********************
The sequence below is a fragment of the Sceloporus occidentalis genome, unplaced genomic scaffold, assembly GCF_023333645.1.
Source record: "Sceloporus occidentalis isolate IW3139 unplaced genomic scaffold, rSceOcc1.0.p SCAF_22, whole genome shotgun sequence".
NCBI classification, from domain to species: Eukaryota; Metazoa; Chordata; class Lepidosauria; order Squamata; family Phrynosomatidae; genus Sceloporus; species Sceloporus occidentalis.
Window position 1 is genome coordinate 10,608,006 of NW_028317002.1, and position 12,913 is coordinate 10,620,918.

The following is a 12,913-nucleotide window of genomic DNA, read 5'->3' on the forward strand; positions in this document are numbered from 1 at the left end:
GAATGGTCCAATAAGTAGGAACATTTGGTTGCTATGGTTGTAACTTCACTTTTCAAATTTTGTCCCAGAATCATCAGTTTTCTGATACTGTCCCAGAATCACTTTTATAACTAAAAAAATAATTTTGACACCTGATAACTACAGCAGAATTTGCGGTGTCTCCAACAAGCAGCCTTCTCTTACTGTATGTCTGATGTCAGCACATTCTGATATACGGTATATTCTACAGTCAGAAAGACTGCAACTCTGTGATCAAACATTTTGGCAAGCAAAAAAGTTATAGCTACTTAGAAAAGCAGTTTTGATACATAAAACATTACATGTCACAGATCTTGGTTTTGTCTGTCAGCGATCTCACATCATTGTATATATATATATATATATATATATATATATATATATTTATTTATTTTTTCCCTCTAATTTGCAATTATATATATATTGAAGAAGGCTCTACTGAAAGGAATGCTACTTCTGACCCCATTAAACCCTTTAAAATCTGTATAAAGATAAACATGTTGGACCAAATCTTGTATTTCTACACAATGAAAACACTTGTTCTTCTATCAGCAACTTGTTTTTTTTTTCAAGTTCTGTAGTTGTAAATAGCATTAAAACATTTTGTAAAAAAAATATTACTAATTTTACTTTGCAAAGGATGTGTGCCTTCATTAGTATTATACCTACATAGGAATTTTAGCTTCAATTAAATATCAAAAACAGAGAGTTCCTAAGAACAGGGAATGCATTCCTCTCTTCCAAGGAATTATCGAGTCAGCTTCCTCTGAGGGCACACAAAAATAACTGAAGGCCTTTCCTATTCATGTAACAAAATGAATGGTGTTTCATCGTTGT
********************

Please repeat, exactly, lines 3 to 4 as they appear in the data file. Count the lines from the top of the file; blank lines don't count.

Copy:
NCBI classification, from domain to species: Eukaryota; Metazoa; Chordata; class Lepidosauria; order Squamata; family Phrynosomatidae; genus Sceloporus; species Sceloporus occidentalis.
Window position 1 is genome coordinate 10,608,006 of NW_028317002.1, and position 12,913 is coordinate 10,620,918.